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USA 1943
Directed by
Zoltan Korda
97 minutes
Rated G

Reviewed by
Bernard Hemingway
3 stars


Sahara  an effectively gritty (yes, it's a corny pun as there's an awful lot of sand involved) war-time flick has Humphrey Bogart as Joe Gunn, a Tank Corps sergeant,leading a motley crew out of the Hun-infested Sahara Desert to safety.

The film was based on a 1937 Russian film, Trinadtsat/The Thirteen (unseen) and has been re-made many times since including as a Western, Last of the Comanches (1953), starring Broderick Crawford and, for no apparently good reason, a 1995 US-Australian made-for-cable co-production also called, Sahara, directed by Brian Trenchard-Smith and starring that guarantor of hackdom, James Belushi, in the lead.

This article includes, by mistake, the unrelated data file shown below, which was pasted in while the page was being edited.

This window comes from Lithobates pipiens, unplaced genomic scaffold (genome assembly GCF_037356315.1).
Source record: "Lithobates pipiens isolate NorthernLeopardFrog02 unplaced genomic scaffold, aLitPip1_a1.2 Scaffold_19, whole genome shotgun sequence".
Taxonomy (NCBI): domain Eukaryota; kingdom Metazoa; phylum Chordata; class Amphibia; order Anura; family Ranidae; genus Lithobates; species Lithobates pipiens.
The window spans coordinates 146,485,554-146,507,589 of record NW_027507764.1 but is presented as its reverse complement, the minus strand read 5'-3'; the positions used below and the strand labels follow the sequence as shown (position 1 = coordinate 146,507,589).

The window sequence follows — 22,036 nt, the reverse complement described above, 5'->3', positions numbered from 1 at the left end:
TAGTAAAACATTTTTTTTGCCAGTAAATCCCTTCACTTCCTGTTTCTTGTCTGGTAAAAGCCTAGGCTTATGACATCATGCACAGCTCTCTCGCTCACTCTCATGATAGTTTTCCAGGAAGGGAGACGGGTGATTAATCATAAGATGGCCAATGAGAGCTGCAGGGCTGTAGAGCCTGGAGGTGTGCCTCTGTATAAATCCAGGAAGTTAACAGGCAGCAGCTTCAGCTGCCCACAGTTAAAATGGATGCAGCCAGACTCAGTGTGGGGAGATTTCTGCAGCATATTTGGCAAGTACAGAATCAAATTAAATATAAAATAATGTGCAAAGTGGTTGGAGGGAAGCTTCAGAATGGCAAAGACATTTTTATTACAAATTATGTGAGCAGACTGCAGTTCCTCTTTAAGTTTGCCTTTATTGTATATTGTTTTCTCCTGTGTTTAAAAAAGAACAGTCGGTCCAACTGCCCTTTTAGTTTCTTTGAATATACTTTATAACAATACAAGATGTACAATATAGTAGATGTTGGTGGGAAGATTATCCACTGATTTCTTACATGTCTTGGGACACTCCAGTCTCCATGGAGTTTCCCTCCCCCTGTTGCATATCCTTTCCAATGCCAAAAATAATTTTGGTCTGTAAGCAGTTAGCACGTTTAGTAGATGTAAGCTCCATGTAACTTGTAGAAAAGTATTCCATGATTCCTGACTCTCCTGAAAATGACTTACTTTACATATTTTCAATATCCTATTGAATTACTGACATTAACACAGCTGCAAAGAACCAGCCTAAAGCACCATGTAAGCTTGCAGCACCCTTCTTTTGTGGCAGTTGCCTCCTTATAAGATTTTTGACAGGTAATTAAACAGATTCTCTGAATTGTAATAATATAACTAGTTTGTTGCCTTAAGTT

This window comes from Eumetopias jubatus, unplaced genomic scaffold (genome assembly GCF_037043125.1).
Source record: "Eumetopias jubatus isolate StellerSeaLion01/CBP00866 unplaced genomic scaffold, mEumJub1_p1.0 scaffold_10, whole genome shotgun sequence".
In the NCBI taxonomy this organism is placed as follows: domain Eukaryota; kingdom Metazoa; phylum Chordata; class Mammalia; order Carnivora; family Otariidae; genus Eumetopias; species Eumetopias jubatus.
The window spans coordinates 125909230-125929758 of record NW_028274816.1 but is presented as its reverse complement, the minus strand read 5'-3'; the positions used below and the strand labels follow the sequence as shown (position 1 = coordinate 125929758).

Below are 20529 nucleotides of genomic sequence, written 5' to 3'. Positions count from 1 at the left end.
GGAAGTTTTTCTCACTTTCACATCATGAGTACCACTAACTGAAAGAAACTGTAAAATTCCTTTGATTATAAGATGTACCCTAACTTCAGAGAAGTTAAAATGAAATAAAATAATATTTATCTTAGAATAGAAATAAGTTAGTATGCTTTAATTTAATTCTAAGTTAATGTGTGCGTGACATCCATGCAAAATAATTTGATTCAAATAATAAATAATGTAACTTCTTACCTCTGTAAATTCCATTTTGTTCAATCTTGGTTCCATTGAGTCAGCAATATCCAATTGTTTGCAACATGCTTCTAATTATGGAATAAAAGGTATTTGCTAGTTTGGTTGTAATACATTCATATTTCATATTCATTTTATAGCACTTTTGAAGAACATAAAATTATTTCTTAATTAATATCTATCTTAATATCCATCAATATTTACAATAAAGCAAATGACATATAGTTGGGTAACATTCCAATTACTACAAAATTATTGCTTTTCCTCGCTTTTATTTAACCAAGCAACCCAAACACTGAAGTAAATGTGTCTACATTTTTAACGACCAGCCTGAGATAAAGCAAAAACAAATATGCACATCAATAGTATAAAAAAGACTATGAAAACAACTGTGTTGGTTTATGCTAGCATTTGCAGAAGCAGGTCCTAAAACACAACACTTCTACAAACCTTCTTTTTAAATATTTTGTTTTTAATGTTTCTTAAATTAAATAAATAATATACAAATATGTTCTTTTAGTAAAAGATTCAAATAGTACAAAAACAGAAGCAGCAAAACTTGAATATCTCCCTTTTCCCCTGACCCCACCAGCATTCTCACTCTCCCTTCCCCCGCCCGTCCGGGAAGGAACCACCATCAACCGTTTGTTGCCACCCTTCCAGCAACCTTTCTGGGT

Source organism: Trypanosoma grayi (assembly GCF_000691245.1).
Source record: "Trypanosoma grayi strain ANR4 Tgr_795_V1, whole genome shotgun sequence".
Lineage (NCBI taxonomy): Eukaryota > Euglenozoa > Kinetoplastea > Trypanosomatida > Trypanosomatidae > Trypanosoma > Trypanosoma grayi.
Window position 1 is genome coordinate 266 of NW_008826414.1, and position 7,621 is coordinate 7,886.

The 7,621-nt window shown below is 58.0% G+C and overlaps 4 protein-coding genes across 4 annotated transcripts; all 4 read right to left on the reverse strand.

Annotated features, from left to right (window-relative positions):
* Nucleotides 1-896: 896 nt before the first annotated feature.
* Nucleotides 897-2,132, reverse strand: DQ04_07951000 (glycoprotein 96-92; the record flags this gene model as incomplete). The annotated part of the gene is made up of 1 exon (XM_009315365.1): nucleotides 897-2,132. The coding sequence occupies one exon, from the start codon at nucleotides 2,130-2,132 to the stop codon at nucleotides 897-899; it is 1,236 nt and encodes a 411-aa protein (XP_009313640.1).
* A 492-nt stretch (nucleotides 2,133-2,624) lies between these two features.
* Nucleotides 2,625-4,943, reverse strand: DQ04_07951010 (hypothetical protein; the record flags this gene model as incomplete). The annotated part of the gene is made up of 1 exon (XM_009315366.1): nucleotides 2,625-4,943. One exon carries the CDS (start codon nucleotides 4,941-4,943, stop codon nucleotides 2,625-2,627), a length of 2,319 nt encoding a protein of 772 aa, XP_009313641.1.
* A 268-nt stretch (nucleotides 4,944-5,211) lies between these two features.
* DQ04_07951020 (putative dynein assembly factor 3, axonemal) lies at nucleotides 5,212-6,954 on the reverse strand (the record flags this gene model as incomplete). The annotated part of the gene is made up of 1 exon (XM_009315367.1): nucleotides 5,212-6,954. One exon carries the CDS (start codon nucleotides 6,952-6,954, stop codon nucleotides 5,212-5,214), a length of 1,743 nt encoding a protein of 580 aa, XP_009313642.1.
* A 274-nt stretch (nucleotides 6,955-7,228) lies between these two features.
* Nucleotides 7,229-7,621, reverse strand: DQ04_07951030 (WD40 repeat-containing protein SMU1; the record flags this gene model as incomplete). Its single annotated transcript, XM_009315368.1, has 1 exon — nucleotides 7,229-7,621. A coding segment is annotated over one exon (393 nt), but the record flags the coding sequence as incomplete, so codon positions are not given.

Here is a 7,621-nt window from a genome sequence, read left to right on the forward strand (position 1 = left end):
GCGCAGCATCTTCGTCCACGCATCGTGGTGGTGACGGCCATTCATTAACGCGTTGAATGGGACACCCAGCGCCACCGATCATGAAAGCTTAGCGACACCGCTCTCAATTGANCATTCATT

It is heavily propagandistic with America firmly centre-stage, bringing enlightenment to British, French and Italians and vanquishing the nasty Nazis. Nevertheless the film stands up because much trouble has been taken to make it realistica an aim bolstered by Bogart’s strong presence and a decent script by Korda along with James O'Hanlon and John Howard Lawson (who was one of the Hollywood Ten).




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